For his part, Gates remembers making a conscious decision to move out of his competitive comfort zone as ultras became the order of the day. “It occurred to me at a certain point, maybe eight years ago, that if I wanted to keep making a name for myself in this sport, and keep doing it and keep getting people interested in what I’m doing, I had to start going with longer distances,” Gates told me.

So he did. In 2011, Gates ran his first ultra, a 125-kilometer event in Alberta, invitingly called the Canadian Death Race. He won in a record-setting time (12:15:54), in what Gates claims is still his best performance in an ultra to date. Gates began entering some of the better-known U.S. ultras, like the Speedgoat 50K, and 50-milers, like Lake Sonoma and the North Face Endurance Challenge. His results were respectable, but he was ultimately not in the same league as fellow Salomon-sponsored athlete Kilian Jornet and the other titans of the ultrarunning world. No shame there, but, unfortunately, the fringe scene of mountain-ultra-trail running has little room for also-rans—at least as far as publicity and sponsorship money is concerned. If Gates wanted to continue making a living in the sport, he would have to redefine what it means to be a professional athlete.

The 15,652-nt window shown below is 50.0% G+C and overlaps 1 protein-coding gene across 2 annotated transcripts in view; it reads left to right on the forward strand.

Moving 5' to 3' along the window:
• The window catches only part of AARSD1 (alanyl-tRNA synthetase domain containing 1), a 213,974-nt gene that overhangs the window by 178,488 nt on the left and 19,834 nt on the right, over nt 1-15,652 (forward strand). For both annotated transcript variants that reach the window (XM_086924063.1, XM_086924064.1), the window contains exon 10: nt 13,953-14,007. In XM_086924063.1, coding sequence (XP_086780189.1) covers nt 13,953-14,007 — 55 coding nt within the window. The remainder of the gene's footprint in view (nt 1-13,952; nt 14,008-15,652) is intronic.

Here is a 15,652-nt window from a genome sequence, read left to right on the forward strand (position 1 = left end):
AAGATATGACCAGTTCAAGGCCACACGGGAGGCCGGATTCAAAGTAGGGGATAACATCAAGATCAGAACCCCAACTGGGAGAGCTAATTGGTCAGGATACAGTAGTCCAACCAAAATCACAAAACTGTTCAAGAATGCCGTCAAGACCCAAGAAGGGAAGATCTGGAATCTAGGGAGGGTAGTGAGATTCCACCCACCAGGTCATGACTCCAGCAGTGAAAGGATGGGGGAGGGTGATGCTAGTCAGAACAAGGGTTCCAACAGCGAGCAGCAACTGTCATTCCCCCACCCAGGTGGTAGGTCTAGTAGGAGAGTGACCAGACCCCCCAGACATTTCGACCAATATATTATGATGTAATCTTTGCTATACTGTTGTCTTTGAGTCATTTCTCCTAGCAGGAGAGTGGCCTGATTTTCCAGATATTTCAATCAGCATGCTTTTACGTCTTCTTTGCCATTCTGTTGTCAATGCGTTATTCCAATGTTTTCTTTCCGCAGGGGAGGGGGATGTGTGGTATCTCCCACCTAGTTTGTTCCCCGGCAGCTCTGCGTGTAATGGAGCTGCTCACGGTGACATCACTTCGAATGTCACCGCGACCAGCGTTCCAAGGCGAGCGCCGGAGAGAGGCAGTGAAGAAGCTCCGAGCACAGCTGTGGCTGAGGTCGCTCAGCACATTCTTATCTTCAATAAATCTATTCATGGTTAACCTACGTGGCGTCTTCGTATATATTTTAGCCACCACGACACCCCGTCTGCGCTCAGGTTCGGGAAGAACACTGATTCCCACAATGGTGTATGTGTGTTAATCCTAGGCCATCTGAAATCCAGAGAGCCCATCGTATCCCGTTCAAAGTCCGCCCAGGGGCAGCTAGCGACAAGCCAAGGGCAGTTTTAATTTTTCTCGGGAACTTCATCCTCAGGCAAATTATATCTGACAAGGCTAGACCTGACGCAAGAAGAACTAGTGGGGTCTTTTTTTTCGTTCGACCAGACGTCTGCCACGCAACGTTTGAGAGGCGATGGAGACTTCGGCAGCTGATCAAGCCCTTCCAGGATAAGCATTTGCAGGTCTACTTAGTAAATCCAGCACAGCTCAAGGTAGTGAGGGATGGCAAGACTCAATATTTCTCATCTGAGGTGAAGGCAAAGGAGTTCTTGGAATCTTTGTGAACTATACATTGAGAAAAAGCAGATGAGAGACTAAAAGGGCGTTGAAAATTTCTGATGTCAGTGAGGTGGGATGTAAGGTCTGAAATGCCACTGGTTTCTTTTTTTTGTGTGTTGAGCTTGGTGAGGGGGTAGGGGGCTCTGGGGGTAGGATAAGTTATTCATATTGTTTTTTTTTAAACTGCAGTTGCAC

“The bottom line is, after trying many, many times, I’m not going to beat Kilian in a race,” Gates told me. “I still enjoy racing, but I just knew that it wasn’t sustainable for my lifestyle and for my love of the sport. So I knew that I sort of needed to step back a little bit from the racing scene and kind of figure out what else I could contribute.”